Anybody who thought the problems of the world economy would stop at the failed recovery from the 2007-2008 crash (in Europe, to be sure, we still hang on Draghi’s words) is now forced to acknowledge there could be a new systemic crisis around the corner.
The United States is once again the epicenter of this new financial earthquake. This time, however, it’s not the real estate industry lighting the powder keg, as it did 10 years ago, but the energy sector. The one to watch is the bond market linked to shale gas and oil — that is, the oil and gas extracted from rocks using hydraulic fracture drilling (fracking).
But first things first. In the last 15 years, the number of shale gas extraction wells in the U.S. have gone from 20,000 to 300,000, with a daily crude oil production of 4.3 million barrels — 50 percent of the mining activity in the country. Buoyed by Barack Obama’s pledge two years ago to make America energy independent by 2035, there’s been an enthusiastic rush to exploit fossil fuel reserves trapped deep in underground rocks.
Enthusiasm, euphoria, confidence. The same feelings that guided the choices, and calculations, of so many investors looking to reap the financial benefits of a booming business. Indeed, these expectations have allowed the sector to drain large amounts of capital ($48 billion in just the last four years), even through complex and high-risk financial instruments, without which it would be impossible to support the elevated (to put it mildly) production costs. The U.S. is back in the nightmare of junk bonds.
In short, another bubble has been inflated, and the price of oil has already burst.
To give a better idea of what we’re talking about, just remember that we are dealing with a sector in which over $200 billion have been invested since 2003, including infrastructure, supporting technology and equipment. Compare that with the price of crude oil, which, in the same period, went from $30 a barrel to over $140 (in 2008), before falling to the current $40.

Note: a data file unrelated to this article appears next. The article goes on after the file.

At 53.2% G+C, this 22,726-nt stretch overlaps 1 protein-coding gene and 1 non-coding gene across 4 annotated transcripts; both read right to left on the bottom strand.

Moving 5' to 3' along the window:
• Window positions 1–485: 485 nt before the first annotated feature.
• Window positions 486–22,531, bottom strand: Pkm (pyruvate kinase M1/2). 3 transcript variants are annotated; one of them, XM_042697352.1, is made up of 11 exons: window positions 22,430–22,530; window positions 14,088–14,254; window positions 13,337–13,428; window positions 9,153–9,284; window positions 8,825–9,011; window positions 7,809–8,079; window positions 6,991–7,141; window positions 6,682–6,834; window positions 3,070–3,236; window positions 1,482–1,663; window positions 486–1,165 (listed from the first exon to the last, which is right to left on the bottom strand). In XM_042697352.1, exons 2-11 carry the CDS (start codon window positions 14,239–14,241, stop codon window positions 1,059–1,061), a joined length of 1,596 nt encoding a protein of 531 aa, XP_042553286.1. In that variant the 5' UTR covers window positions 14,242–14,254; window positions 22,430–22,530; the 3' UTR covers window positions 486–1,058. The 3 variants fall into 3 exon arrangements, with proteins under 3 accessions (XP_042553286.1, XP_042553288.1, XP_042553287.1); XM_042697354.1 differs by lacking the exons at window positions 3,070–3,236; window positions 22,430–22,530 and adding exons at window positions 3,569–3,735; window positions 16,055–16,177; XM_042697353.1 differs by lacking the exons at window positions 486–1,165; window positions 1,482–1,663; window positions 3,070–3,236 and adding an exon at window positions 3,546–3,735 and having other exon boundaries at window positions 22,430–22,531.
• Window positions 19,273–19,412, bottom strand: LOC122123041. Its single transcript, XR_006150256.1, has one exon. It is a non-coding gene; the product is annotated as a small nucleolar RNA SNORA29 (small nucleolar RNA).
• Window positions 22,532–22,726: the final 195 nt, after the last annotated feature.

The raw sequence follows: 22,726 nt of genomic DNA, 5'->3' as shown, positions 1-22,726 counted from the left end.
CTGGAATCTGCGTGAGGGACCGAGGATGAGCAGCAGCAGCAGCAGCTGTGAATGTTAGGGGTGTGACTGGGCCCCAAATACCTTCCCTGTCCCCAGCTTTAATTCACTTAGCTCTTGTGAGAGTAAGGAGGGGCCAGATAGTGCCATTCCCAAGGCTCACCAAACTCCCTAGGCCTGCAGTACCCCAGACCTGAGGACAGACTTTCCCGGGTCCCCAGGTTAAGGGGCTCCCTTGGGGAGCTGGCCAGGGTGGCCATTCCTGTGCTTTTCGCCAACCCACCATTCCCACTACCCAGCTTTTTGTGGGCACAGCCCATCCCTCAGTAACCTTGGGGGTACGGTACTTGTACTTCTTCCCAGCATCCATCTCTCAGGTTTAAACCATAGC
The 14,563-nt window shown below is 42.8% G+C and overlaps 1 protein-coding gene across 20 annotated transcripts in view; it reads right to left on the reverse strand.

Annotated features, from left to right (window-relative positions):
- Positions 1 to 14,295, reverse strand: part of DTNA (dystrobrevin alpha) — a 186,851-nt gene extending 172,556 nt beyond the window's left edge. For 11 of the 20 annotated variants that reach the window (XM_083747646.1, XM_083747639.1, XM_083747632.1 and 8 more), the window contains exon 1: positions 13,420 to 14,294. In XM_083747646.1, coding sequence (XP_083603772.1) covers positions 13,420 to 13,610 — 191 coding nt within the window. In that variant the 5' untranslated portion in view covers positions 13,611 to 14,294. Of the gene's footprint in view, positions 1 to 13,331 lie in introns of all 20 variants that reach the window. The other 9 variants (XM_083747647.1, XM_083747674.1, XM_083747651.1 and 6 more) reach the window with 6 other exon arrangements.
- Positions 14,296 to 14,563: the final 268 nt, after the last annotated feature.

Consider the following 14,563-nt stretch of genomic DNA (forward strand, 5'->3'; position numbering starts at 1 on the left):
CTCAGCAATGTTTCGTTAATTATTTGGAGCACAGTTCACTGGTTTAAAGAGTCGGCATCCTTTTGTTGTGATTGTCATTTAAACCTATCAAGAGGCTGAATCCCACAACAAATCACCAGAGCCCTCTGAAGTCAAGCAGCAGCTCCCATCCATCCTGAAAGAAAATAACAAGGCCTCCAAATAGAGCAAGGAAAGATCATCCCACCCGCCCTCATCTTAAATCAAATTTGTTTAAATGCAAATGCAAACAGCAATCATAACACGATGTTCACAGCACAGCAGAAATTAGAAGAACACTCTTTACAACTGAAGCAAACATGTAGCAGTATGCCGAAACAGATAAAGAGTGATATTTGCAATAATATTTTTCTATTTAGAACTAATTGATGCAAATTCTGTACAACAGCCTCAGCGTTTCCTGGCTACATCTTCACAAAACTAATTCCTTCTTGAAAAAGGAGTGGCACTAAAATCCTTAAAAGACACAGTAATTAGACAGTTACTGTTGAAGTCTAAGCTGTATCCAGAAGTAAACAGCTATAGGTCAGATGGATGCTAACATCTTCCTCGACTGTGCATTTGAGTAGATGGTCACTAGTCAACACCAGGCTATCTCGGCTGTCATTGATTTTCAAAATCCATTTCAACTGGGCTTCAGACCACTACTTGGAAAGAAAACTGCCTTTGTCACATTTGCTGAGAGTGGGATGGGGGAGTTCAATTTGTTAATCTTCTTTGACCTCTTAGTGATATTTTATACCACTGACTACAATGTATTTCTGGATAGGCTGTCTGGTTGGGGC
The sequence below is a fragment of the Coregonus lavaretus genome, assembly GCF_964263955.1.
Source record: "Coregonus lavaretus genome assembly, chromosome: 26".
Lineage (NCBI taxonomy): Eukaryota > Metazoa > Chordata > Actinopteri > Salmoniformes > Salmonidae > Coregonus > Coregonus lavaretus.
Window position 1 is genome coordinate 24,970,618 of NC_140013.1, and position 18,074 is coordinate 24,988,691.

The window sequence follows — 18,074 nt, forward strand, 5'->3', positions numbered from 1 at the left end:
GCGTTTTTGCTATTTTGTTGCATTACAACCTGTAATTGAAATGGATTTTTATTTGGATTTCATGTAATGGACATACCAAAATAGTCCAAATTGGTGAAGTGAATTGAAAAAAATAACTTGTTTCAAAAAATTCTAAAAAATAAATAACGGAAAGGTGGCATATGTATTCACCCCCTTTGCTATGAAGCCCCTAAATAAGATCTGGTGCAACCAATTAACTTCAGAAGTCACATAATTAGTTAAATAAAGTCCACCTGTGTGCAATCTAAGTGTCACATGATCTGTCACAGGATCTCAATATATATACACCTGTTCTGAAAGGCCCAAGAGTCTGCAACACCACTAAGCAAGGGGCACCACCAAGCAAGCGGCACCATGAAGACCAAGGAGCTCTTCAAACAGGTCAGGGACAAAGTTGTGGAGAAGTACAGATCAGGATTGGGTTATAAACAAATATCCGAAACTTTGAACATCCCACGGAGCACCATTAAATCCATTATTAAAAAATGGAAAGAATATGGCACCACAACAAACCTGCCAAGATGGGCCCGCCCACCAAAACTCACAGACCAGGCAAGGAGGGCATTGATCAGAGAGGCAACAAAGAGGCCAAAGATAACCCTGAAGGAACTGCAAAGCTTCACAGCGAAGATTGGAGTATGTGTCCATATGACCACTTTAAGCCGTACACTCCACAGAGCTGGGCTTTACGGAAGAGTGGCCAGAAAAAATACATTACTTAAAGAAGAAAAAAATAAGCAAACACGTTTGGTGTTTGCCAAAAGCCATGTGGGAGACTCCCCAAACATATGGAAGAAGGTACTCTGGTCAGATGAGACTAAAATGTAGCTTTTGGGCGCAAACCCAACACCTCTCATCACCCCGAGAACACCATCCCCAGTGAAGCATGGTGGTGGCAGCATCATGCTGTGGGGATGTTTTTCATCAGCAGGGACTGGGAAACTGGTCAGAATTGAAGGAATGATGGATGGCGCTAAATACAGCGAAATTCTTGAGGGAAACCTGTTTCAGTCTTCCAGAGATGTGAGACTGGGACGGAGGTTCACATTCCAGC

In essence, future projections of fracking success — increasingly supported by the cost of crude oil, on which the investors and producers based their behavior and optimism — in the light of current market dynamics turned out to be quite risky. And they’re left holding the bill.
In the first quarter of this year alone, as many as 21 companies in the industry have failed, defaulting on bonds worth $31.4 billion. That’s coupled with the fact that many investors are now rushing to dispose of securities considered “investment grade,” or very high risk. Could there be a domino effect? At this point, one shouldn’t rule it out.
Two years ago, a study by J.P. Morgan argued that if the price of oil would remain for another three years at around $65 per barrel, 40 percent of the junk bonds issued by U.S. energy companies would default. And now that we’re around $40?
Moreover, the specific situation of the companies and U.S. bonds linked to the shale gas and oil industry is only part of the problem. In the global financial system, toxic assets and leveraged products (investments exceeding ownership interests) still circulate in abundance. Just remember that Deutsche Bank alone has an exposure in derivatives totaling €75 trillion, 20 times the German GDP.
Adding fuel to the fire — it is appropriate to say — there is, finally, the failure of the summit (link in Italian) of oil-producing countries, held in Doha, Qatar, on April 17. Production will not freeze, despite low prices.
It’s a war that the OPEC countries, led by Saudi Arabia, are fighting (successfully we might say) against emerging oil powers, starting with the United States. If the objective of the cartel is to strangle competition, making costs of production unsustainable, the current difficulties of the American shale gas sector confirms that its strategy is bearing fruit.
The trouble is that it’s not just oil market control at stake, but the stability of the world economy.
It is no coincidence that the only country not worried about the situation is Qatar, which, on the eve of the summit, bet on its failure by buying options (derivatives that allow it to take advantage of underlying price volatility) on the further decline of oil prices. A classic bear position (aka short), which by reading the market trend may end up determining it. With incalculable risks.
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